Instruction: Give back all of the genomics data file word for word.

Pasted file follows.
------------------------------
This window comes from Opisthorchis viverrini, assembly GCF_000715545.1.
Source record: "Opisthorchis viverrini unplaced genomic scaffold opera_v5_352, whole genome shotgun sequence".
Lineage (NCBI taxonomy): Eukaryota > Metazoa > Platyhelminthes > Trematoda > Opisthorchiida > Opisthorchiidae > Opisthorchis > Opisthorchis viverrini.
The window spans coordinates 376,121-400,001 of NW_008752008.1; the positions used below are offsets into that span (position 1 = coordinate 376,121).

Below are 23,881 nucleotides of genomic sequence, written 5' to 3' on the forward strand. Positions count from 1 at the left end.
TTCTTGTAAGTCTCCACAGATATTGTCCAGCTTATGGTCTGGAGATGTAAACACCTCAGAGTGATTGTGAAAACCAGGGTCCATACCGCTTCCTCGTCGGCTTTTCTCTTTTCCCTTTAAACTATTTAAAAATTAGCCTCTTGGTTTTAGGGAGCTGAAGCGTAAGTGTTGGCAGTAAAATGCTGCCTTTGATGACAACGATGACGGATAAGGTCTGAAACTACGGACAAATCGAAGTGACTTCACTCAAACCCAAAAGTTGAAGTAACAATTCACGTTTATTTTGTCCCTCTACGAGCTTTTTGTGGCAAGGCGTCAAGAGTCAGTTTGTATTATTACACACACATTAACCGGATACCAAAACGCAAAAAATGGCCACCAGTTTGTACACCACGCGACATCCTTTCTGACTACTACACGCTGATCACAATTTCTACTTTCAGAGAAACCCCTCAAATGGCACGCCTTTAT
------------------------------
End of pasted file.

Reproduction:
This window comes from Opisthorchis viverrini, assembly GCF_000715545.1.
Source record: "Opisthorchis viverrini unplaced genomic scaffold opera_v5_352, whole genome shotgun sequence".
Lineage (NCBI taxonomy): Eukaryota > Metazoa > Platyhelminthes > Trematoda > Opisthorchiida > Opisthorchiidae > Opisthorchis > Opisthorchis viverrini.
The window spans coordinates 376,121-400,001 of NW_008752008.1; the positions used below are offsets into that span (position 1 = coordinate 376,121).

Below are 23,881 nucleotides of genomic sequence, written 5' to 3' on the forward strand. Positions count from 1 at the left end.
TTCTTGTAAGTCTCCACAGATATTGTCCAGCTTATGGTCTGGAGATGTAAACACCTCAGAGTGATTGTGAAAACCAGGGTCCATACCGCTTCCTCGTCGGCTTTTCTCTTTTCCCTTTAAACTATTTAAAAATTAGCCTCTTGGTTTTAGGGAGCTGAAGCGTAAGTGTTGGCAGTAAAATGCTGCCTTTGATGACAACGATGACGGATAAGGTCTGAAACTACGGACAAATCGAAGTGACTTCACTCAAACCCAAAAGTTGAAGTAACAATTCACGTTTATTTTGTCCCTCTACGAGCTTTTTGTGGCAAGGCGTCAAGAGTCAGTTTGTATTATTACACACACATTAACCGGATACCAAAACGCAAAAAATGGCCACCAGTTTGTACACCACGCGACATCCTTTCTGACTACTACACGCTGATCACAATTTCTACTTTCAGAGAAACCCCTCAAATGGCACGCCTTTAT